An Islamic Shariah court in Indonesia’s conservative Aceh province has sentenced two gay men to public caning for the first time, further undermining the country’s moderate image after a top Christian politician was imprisoned for blasphemy.
The court, whose sentencing Wednesday coincided with International Day Against Homophobia and Transphobia, said the men, aged 20 and 23, would each be subjected to 85 lashes for having sexual relations. One of the men wept as his sentence was read out and pleaded for leniency.
The chief prosecutor, Gulmaini, who goes by one name, said they will be caned next week, before the holy Muslim month of Ramadan starts about May 25.
The couple was arrested in late March after neighbourhood vigilantes in the provincial capital Banda Aceh suspected them of being gay and broke into their rented room to catch them having sex. Mobile phone footage that circulated online and formed part of the evidence shows one of the men naked and visibly distressed as he apparently calls for help on his cellphone. The second man is repeatedly pushed by another man who is preventing the couple from leaving the room.
The lead judge, Khairil Jamal, said the men were “legally and convincingly proven to have committed gay sex.”
He said the three-judge panel decided against imposing the maximum sentence of 100 lashes because the men were polite in court, co-operated with authorities and had no previous convictions.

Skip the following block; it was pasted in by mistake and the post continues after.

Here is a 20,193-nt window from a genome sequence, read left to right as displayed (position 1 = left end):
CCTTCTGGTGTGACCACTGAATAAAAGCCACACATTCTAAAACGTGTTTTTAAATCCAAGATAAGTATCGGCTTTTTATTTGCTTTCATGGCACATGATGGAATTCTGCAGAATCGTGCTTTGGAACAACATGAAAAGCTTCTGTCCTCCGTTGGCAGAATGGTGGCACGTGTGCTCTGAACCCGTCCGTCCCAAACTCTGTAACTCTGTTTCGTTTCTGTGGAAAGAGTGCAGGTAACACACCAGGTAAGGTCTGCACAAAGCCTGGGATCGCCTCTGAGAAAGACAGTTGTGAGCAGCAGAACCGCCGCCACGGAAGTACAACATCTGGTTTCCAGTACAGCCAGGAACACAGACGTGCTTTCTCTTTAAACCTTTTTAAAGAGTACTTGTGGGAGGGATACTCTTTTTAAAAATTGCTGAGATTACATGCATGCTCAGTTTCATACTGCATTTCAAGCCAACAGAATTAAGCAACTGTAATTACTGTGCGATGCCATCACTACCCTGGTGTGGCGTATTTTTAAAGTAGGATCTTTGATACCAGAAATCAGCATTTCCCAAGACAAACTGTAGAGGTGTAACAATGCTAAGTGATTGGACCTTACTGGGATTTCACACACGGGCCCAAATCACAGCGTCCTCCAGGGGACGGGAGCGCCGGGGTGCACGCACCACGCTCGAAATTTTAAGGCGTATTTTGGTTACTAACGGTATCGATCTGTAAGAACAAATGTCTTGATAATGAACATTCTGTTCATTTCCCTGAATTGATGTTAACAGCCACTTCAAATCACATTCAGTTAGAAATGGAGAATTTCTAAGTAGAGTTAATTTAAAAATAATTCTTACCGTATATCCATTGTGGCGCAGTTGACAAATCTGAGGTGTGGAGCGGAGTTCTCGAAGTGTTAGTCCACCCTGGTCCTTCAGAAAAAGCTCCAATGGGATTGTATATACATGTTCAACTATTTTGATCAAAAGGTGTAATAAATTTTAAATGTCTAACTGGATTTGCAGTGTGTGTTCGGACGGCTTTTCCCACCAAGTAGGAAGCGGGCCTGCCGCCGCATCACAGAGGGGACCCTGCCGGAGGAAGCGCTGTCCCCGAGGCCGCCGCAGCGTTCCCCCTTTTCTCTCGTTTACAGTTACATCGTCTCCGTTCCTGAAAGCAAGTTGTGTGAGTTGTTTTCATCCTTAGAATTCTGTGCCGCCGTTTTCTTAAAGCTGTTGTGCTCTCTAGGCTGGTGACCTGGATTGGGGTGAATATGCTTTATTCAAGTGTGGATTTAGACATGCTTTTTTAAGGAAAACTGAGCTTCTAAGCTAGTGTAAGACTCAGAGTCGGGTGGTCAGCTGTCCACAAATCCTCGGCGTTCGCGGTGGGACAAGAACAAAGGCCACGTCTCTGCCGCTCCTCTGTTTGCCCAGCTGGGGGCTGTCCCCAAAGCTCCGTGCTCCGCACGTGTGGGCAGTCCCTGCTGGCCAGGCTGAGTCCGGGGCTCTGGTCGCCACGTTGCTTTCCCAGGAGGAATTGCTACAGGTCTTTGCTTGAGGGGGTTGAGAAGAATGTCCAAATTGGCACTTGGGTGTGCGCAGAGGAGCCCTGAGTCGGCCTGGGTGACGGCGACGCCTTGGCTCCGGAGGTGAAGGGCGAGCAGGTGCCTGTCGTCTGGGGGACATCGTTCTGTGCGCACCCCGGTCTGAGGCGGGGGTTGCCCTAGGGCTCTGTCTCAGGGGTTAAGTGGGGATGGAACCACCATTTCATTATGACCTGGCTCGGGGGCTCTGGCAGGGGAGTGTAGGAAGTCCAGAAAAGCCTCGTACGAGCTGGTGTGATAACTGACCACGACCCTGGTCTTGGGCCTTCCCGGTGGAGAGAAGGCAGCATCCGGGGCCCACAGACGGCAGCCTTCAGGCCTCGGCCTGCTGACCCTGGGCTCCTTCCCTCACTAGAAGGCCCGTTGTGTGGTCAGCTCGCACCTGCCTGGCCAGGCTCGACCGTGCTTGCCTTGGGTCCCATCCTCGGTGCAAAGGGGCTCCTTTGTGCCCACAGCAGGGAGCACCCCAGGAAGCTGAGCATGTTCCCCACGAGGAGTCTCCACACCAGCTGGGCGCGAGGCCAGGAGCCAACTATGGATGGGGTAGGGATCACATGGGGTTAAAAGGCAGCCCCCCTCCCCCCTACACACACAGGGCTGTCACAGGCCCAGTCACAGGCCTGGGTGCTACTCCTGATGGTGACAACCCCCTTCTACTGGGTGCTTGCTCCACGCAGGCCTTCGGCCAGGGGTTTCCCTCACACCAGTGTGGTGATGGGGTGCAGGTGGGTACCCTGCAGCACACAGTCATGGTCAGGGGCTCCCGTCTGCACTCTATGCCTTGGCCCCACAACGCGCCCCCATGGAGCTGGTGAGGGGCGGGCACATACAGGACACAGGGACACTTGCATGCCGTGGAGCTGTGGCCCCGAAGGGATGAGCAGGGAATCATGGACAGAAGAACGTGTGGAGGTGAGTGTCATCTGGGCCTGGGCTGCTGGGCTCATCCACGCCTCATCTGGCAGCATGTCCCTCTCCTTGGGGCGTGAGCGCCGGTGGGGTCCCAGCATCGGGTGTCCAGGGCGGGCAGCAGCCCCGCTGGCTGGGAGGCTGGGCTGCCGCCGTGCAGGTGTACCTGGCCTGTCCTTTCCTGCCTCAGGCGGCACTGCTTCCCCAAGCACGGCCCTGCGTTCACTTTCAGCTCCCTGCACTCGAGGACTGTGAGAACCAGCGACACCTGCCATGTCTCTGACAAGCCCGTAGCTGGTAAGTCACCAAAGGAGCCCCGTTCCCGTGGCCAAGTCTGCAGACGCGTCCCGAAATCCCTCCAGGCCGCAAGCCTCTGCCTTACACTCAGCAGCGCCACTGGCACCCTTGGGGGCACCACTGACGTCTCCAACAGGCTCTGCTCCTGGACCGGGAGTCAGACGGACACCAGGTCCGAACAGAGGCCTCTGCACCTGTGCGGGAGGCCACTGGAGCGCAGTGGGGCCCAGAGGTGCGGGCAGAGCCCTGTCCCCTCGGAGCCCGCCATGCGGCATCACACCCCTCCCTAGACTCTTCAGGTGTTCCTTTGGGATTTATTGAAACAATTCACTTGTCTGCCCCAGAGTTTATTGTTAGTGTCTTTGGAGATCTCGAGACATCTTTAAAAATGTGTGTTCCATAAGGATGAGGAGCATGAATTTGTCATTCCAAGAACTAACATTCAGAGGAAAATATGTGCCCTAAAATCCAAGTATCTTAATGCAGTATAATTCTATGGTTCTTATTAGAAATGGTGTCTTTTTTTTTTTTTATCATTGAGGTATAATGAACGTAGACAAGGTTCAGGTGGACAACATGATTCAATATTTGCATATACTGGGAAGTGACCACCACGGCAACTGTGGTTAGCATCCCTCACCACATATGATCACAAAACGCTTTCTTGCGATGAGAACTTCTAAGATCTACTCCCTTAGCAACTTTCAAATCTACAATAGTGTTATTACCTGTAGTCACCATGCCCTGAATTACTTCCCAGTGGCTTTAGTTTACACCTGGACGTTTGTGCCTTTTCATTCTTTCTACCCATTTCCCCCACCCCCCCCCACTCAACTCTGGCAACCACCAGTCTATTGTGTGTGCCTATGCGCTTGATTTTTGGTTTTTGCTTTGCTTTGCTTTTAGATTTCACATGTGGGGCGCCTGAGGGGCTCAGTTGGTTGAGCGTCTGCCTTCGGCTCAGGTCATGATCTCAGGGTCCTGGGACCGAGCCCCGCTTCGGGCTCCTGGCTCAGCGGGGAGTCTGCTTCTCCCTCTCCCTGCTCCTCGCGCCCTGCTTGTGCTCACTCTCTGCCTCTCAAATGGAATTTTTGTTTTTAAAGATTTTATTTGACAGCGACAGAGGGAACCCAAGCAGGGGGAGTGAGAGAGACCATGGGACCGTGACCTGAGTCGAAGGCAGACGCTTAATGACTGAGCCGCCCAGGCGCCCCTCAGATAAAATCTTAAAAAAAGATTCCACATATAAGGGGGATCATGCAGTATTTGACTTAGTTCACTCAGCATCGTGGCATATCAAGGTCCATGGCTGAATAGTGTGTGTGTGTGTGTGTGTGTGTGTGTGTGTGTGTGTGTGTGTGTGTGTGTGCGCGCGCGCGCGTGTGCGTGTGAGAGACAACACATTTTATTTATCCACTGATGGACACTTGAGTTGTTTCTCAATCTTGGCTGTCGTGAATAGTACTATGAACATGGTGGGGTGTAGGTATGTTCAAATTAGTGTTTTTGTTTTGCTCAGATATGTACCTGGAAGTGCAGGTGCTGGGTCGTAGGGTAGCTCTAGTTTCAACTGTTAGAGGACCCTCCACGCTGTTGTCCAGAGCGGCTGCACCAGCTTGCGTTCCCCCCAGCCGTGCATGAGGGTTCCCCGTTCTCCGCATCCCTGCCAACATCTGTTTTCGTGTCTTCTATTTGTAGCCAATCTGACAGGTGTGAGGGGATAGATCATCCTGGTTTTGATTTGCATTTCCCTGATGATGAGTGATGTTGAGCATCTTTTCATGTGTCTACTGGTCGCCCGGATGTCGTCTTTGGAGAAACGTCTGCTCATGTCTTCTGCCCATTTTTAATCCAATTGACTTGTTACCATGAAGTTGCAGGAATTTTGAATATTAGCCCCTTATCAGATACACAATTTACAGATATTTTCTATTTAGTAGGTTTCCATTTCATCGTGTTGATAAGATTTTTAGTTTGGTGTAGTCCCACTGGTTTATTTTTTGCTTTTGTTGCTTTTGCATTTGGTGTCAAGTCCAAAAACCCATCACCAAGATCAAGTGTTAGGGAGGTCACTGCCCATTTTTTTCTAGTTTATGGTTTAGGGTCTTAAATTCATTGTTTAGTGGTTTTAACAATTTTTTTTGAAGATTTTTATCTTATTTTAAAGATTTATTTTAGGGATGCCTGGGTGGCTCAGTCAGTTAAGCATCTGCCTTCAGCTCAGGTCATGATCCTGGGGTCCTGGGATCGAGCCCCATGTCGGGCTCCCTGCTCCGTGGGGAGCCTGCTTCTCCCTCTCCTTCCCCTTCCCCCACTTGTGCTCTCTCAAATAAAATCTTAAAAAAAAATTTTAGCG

“As Muslims, the defendants should uphold the Shariah law that prevails in Aceh,” Jamal said.
International human rights groups have described the treatment of the men as abusive and humiliating and called for their immediate release. Human Rights Watch said in April that public caning would constitute torture under international law.
Prosecution ‘very harsh’
Prosecutors had asked that they receive 80 lashes and said the men had waived their right to defence lawyers. It was not clear why but guilty verdicts are certain in most cases that reach the Shariah court.
“The prosecution is very harsh. The verdict is harsher,” said Andreas Harsono, Indonesia researcher for Human Rights Watch. “It shows the increasingly conservative judiciary in Indonesia,” he said.
Aceh is the only province in Muslim-majority Indonesia allowed to practice Shariah law, which was a concession made by the national government in 2006 to end a war with separatists, but other some other areas have introduced Shariah-style bylaws.
Aceh implemented an expansion of Islamic bylaws and criminal code two years ago that extended Shariah law to the province’s non-Muslims and allows up to 100 lashes for morality offences including gay sex and sex between unmarried people.
Human Rights Watch says the Aceh laws violate the International Covenant on Civil and Political Rights, which Indonesia ratified in 2005.
Caning is also a punishment in Aceh for gambling, drinking alcohol, women who wear tight clothes and men who skip Friday prayers. More than 300 people were caned for such offences last year.
Homosexuality is not illegal elsewhere in Indonesia but a case before the country’s top court is seeking to criminalize gay sex and sex outside marriage.
Indonesia’s reputation for practising a moderate form of Islam has been battered in the past year due to attacks on religious minorities, a surge in persecution of gays and a polarizing election campaign for governor of the capital Jakarta that highlighted the growing strength of hard-line Islamic groups.
Earlier this month, the outgoing Jakarta governor, a minority Christian, was sentenced to two years in prison for campaign comments deemed as blaspheming the Qur’an.